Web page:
The lovely folk at HEART Café will have some delicious Palestinian and middle eastern mezzes on their menu, especially laid on for the evening from 6 pm onwards. There will also be lovely Zaytoun Palestinian products and Palestinian crafts available for sale (great for Christmas Presents).
Divine Intervention will be introduced at 7pm by Keith Withall, local film enthusiast or who has a keen interest of film by and about oppressed peoples fighting neo-colonialism.
This film (which will start at around 7.20pm) is made by Palestinian director Elia Suleimanand is a surreal black comedy. The film records a day in the life of a Palestinian living in Nazareth, whose girlfriend lives several checkpoints away in the West Bank city of Ramallah.
One lyrical section features a beautiful sunglasses-clad Palestinian woman (played by Manal Khader) whose passing by not only distracts all eyes, but whose gaze causes Israeli military checkpoint towers to crumble. The director features prominently as the film’s silent, expressionless protagonist in an iconic and powerfully moving performance that has been compared to the work of Buster Keaton, Jim Jarmusch and Jacques Tati.
Director and writer: Elia Suleiman, released 2002, running time 92 minutes, cast include Elia Suleiman, Manal Khader and George Ibrahim.
Tickets £5 / £3.50 concessions
On the side of the road: Thursday 8th December 7 pm, Hamara Centre, Tempest Road, Beeston, LS11 6RD.
This documentary by Israeli journalist Lia Tarachansky examines the collective Israeli denial about the expulsion and displacement of Palestinians in the wake of the 1948 war for independence. Referred to by the Palestinian people as the Nakba, or “the catastrophe,” the destruction of villages resulted in generations of refugees and, as parks and new cities were built on the ruins of those villages, years of violent history were swept under the rug. Tarachansky interviews several former soldiers who participated in the destruction,. The film refrains from dehumanizing either side, instead making the simple request that the region’s history never be forgotten.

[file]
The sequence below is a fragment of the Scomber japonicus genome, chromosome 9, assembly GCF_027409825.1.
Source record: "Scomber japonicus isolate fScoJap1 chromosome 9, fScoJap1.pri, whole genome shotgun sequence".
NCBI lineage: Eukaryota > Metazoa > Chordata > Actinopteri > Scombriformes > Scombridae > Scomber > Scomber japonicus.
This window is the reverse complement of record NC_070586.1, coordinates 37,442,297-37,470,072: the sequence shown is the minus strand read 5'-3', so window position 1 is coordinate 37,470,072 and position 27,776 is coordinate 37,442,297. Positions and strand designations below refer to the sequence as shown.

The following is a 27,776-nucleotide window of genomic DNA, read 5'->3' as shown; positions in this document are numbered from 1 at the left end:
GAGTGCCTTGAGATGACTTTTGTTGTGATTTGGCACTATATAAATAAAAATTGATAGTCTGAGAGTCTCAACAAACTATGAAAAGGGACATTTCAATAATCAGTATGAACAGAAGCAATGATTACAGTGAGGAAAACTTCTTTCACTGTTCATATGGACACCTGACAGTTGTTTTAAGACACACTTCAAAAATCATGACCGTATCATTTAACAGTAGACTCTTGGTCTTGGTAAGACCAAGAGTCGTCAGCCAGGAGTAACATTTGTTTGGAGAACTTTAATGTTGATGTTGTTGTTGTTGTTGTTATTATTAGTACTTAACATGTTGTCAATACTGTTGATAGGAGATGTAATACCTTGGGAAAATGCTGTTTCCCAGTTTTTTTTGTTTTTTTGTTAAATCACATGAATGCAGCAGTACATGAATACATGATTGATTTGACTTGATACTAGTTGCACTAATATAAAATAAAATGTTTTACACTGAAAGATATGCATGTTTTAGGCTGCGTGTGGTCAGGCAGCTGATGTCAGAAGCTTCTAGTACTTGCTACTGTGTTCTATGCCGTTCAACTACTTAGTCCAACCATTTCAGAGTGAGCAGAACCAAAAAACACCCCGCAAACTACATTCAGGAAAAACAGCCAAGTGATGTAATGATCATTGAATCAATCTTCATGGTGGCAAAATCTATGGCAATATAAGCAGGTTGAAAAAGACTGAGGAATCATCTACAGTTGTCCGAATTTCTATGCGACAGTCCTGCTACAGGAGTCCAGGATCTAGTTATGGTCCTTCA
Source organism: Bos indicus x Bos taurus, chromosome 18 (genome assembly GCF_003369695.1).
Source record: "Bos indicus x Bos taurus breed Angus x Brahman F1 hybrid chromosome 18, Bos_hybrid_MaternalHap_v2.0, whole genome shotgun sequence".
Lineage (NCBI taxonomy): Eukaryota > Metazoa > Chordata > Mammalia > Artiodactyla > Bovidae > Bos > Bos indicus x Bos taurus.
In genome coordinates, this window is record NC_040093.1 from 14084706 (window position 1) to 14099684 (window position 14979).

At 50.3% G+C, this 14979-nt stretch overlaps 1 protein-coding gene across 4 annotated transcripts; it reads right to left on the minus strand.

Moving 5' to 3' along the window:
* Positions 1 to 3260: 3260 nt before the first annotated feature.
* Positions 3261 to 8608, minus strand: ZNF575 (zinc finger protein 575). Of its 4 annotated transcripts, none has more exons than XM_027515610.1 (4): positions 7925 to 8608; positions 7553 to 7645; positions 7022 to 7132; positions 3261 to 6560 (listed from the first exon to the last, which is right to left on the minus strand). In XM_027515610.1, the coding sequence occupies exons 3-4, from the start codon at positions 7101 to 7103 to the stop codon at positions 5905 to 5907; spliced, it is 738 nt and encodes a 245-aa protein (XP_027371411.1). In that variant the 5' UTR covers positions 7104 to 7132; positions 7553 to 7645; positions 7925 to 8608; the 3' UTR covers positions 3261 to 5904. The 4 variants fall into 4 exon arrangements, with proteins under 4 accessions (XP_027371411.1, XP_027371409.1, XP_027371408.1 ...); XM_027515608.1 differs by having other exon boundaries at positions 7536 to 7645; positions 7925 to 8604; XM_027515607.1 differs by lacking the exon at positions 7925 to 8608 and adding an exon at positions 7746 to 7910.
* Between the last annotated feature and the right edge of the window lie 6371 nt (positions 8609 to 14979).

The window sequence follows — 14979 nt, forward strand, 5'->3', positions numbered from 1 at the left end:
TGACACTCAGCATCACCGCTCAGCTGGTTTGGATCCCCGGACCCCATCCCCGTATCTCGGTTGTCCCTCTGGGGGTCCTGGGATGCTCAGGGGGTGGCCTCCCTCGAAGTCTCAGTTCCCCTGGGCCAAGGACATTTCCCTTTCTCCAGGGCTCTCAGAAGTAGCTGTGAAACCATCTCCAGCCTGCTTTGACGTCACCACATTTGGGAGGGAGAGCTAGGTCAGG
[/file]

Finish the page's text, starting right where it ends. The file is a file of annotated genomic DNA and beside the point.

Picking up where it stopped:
Director: Lia Tarachansky, released 2013, running time: 82 minutes
Open Bethlehem: Tuesday 15th December, 6.30 pm, Hyde Park Picture House, 73, Brudenell Road, Hyde Park, LS6 1JD
When film-maker Leila Sansour returned to Bethlehem in 2005, she planned to make a documentary about the Palestinian city she couldn’t wait to leave as a teenager. However, her cousin Carol convinces her to stay and build upon the legacy of her father, who founded the local university in 1973. Realising that the “Separation” wall erected by the Israelis is isolating a once-thriving destination for pilgrims and tourists, Leila and Carol devise a campaign to encourage visitors to return to the birthplace of Jesus Christ and apply for passports giving them honorary citizenship. Distilled from 700 hours of footage shot over several years and with rare archive material, the film is potent and poignant.
There will also be lovely Zaytoun products and crafts for sale before the screening (perfect ethical Christmas Presents!). There will also be a short update from Ghada Elkhatik …………..on life in Bethlehem. You are welcome to leave before this or to stay if you would like.
Director: Leila Sansour, released 2014, running time 90 minutes
Tickets £5.50 /£4.50 concessions / £6 balcony / Friends of HPPH £4
We would like to thank Leeds International Film Festival, the Beckett Studio, Hyde Park Picture House, 7 Arts Centre and HEART for supporting the LPFF.
Organised by the Leeds Palestinian Film Festival Committee.